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Old Jan 14, 2012, 5:30 PM   #1
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Join Date: Dec 2011
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Default Suggestions: Lower Cost Macro Lens &Auto Focus Importance: D5000

Hello Again!

Once again I am looking for a bit of advice. I know the lenses I am looking at do not auto focus on my camera, but I am looking at two lenses at the moment, but only one is macro.

So firstly, how important is auto focus with Macro work (nature), and Wide Angle shots (mostly nature and architecture)?

I want the tonika AF 11-16mm f/2.8 and the tonika AF 100 mm f/2.8.

What would you replace these wants with? are these two lens worth it? Right now I have the original lens, 18-55mm lens, and a nikon 28-300mm af-s. I was looking at a few others as well, but if cost is an issue (to a point), what would your dream team be for macro and wide angle?

I cannot decide what I want more... I am torn!
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Old Jan 16, 2012, 12:16 PM   #2
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Location: Washington State
Posts: 454

I can only relate from my experience on this. I primarily photograph wildflowers in the Spring with my macro lens (50mm Sigma). Although my D80 has in camera focus, I find most of the time that I manual focus, especially when working in close. I also work with a focusing rail on a tripod, so the two go together.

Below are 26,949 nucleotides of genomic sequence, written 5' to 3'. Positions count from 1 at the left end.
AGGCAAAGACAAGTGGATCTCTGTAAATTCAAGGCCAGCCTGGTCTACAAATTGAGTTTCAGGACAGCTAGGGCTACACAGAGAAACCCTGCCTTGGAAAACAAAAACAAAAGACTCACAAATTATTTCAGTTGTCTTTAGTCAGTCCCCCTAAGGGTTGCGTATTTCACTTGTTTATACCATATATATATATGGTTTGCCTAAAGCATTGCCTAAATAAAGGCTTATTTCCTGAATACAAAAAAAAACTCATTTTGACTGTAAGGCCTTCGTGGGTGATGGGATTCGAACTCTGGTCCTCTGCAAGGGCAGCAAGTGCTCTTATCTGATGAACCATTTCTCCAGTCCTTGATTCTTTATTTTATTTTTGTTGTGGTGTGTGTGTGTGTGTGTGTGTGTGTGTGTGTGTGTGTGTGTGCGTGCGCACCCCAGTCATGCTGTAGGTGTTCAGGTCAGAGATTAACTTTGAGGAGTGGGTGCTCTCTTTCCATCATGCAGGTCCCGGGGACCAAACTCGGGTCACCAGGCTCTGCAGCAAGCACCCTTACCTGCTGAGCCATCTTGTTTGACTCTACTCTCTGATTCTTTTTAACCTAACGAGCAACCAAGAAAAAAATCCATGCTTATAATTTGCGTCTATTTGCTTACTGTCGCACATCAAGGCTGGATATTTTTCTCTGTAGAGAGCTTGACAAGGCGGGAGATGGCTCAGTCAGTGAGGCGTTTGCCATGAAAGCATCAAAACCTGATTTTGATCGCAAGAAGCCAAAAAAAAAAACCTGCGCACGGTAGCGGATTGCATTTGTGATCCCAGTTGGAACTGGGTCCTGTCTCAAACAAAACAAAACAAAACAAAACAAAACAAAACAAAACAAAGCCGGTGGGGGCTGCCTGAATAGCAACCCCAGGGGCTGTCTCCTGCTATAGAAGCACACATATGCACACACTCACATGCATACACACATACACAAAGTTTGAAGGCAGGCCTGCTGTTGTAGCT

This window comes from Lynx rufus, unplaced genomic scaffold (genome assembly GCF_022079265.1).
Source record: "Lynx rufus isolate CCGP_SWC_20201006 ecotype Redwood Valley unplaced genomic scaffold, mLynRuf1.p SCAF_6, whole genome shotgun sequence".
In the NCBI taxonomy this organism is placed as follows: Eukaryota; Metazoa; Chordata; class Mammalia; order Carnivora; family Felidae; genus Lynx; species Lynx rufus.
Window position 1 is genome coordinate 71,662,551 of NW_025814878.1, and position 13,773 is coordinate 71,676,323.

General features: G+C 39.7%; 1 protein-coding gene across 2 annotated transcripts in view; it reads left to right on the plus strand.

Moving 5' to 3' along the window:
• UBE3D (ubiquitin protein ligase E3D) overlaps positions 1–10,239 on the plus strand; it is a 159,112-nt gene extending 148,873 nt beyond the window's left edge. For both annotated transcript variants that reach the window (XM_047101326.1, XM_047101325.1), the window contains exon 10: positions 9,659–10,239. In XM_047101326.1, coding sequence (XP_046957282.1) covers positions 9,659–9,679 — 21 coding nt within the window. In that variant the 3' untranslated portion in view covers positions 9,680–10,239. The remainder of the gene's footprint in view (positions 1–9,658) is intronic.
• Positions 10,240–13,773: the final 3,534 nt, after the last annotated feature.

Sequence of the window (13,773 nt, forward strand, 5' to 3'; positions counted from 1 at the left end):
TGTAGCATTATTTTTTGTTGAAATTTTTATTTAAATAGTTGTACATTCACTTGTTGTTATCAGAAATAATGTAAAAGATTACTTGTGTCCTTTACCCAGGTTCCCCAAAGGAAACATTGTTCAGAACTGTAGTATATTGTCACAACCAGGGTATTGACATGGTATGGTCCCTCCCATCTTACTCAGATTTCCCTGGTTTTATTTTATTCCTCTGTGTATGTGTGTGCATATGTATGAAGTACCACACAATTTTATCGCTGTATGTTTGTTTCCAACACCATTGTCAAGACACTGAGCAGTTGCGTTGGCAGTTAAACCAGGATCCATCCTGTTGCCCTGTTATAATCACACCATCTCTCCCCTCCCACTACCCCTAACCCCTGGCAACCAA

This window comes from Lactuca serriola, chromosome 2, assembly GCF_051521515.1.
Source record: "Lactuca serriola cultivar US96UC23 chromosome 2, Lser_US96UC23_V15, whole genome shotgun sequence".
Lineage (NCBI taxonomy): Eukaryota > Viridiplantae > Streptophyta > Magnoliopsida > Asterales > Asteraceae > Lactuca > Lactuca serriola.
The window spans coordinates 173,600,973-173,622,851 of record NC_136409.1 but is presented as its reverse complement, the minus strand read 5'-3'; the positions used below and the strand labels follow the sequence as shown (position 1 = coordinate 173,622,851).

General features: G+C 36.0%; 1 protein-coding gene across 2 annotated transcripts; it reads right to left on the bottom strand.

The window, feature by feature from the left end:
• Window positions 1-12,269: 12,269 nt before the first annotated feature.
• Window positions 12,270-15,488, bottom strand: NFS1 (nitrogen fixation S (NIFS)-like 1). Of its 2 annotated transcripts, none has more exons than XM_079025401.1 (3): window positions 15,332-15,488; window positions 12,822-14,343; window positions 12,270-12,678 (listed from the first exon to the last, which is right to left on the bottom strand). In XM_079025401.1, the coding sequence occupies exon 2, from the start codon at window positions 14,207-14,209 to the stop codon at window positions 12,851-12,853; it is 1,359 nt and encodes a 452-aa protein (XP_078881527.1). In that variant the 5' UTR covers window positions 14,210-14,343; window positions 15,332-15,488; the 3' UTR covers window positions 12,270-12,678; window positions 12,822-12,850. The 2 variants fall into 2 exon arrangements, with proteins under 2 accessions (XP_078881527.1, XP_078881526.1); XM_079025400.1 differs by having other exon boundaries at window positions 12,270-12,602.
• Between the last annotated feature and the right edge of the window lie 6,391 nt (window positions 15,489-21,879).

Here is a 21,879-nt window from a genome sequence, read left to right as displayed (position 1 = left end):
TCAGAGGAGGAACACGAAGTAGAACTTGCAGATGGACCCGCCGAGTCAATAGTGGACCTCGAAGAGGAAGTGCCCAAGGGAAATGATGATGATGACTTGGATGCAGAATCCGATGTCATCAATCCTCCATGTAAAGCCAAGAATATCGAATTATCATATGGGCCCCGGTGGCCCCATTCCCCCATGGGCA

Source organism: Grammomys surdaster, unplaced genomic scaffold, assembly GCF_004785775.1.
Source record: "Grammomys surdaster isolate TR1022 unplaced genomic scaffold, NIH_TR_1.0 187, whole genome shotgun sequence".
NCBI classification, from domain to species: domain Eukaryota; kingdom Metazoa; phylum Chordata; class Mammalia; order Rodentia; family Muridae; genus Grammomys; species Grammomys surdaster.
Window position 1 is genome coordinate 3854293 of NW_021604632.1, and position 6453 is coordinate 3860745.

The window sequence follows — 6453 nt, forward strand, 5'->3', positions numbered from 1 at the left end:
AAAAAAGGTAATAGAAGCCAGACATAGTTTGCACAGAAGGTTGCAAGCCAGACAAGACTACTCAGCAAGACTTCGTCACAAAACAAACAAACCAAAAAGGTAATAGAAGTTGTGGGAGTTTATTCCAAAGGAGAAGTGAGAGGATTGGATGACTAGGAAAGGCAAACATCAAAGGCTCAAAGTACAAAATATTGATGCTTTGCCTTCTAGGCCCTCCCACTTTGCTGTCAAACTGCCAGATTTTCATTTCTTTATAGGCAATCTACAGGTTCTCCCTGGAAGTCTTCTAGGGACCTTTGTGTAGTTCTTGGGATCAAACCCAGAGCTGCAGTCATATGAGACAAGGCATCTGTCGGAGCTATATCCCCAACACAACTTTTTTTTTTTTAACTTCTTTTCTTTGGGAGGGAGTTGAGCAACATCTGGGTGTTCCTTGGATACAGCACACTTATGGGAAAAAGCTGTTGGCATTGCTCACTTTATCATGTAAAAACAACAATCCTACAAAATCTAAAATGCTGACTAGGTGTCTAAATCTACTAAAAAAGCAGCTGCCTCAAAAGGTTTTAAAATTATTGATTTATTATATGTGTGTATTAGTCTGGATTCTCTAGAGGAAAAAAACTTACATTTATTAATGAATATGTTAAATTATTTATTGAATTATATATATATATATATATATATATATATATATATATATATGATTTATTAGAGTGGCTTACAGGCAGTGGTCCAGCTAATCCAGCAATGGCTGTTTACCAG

You will find that the depth of field is often small and you need to have a certain part or feature of a flower in focus and the only way is manual. I know the people who photograph insects have the same problem and often use manual focus.

The problem is aggravated with flowers as often a breeze is moving them around. Once you get use to manual focus though, it's not a real problem. Good luck on your decision.
Nikon D80, Manfrotto 190XPROB tripod
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Old Jan 16, 2012, 3:31 PM   #3
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Current DSLR viewing screens aren't very good for judging focus as they don't have the split image prisms on the screen like the manual focus SLRs had. You can use the autofocus lock green dot indicator in the viewfinder to judge if you're in focus or not even with manual focus lenses however.

A macro lens at close range will snap in and out of focus quite rapidly but may be harder to judge at more normal distances. A wide angle zoom may be quite difficult to manual focus because of the enormous depth of field. In any case manual focus at normal shooting distances will be slower and may cause you to miss shots of fast moving subjects.
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